1 Nortel i2002 /i2004 /1120/1140 User's Guide for Asterisk Ian F. Darwin For chan_unistim and/or Asterisk 1.6 Illustration 1: i2004 Illustration 2: Nortel 1120 Copyright 2007 by RejmiNet Group Inc. May be freely reproduced in PDF or in print under the Creative Commons Attribution No Derivative Works License. Available for licensing under alternative terms. This book is not affiliated with nor authorized by Nortel Networks nor Digium Inc. Industrial Design shown in photographs for illustrative purposes remains the property of Nortel Networks. Please submit comments or corrections at 1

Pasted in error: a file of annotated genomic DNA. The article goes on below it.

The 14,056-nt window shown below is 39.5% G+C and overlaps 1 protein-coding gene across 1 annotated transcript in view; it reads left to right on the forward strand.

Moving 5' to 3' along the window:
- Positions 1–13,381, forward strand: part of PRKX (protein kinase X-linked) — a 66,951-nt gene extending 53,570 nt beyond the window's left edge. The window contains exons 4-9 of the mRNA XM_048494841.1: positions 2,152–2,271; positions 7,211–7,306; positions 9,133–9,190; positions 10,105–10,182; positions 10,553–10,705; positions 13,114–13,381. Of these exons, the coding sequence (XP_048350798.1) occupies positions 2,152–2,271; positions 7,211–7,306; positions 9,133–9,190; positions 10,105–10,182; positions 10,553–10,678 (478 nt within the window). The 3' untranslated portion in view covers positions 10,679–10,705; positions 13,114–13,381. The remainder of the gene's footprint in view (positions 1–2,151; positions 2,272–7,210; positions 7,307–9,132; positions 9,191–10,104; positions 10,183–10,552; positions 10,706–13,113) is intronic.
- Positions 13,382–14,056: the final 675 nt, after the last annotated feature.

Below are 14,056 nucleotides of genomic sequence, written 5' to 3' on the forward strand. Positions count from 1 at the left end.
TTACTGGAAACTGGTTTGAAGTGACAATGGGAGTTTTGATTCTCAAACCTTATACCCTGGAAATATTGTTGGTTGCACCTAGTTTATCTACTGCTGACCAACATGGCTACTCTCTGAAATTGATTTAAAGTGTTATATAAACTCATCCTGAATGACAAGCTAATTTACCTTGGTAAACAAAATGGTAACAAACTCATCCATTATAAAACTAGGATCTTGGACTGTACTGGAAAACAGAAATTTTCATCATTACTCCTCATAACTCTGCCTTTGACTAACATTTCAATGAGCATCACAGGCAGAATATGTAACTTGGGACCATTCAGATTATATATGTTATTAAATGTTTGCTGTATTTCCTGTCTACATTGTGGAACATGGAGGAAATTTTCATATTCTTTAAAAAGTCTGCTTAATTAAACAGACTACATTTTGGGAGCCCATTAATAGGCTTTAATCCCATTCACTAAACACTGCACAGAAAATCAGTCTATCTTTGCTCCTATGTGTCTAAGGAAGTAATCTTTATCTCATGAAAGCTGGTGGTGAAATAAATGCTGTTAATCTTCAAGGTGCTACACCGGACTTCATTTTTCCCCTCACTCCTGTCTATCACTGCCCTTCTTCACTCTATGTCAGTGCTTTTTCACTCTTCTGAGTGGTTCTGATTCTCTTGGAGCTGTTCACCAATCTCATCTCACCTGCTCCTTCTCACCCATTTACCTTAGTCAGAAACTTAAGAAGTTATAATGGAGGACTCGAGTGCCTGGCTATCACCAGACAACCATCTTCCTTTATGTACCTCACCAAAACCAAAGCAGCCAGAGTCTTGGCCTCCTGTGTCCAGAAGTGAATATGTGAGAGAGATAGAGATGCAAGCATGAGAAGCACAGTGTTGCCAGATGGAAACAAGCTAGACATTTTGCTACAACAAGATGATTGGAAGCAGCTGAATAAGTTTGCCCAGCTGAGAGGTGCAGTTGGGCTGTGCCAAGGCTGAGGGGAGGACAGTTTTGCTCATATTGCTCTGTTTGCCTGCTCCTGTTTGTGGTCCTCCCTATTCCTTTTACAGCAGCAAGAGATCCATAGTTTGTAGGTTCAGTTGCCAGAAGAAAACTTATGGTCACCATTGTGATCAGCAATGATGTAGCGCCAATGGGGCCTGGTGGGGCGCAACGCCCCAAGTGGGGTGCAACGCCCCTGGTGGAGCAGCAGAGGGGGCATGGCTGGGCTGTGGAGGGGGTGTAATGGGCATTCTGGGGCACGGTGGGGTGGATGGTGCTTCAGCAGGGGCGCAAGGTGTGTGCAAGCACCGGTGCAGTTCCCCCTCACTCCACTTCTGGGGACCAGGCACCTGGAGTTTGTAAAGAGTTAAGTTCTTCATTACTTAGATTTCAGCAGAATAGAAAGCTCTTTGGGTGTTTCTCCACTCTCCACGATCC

2 Nortel i2002 /i2004 /1120/1140 User's Guide for Asterisk Table of Contents Introduction...3 Like any other business telephone system...4 Getting Started: Installing The Telephone (Administrator May Have Done This)...5 Initial configuration (Administrator May Have Done This)...6 Using Your Telephone...7 Controls and Buttons...7 Initial Display...7 Calling Internally...8 Calling Outside...8 Answering a Call...8 Call on Hold...8 Transferring a Call...9 Call Park...9 Multi way calls...9 Voice Mail...9 Message Waiting...9 General Asterisk Features...9 Soft Keys Configuration...9 Things you can change...9 Buttons that don't work yet...9 Moving Your Telephone...10 Troubleshooting...10 Diagnostics...11 More About Asterisk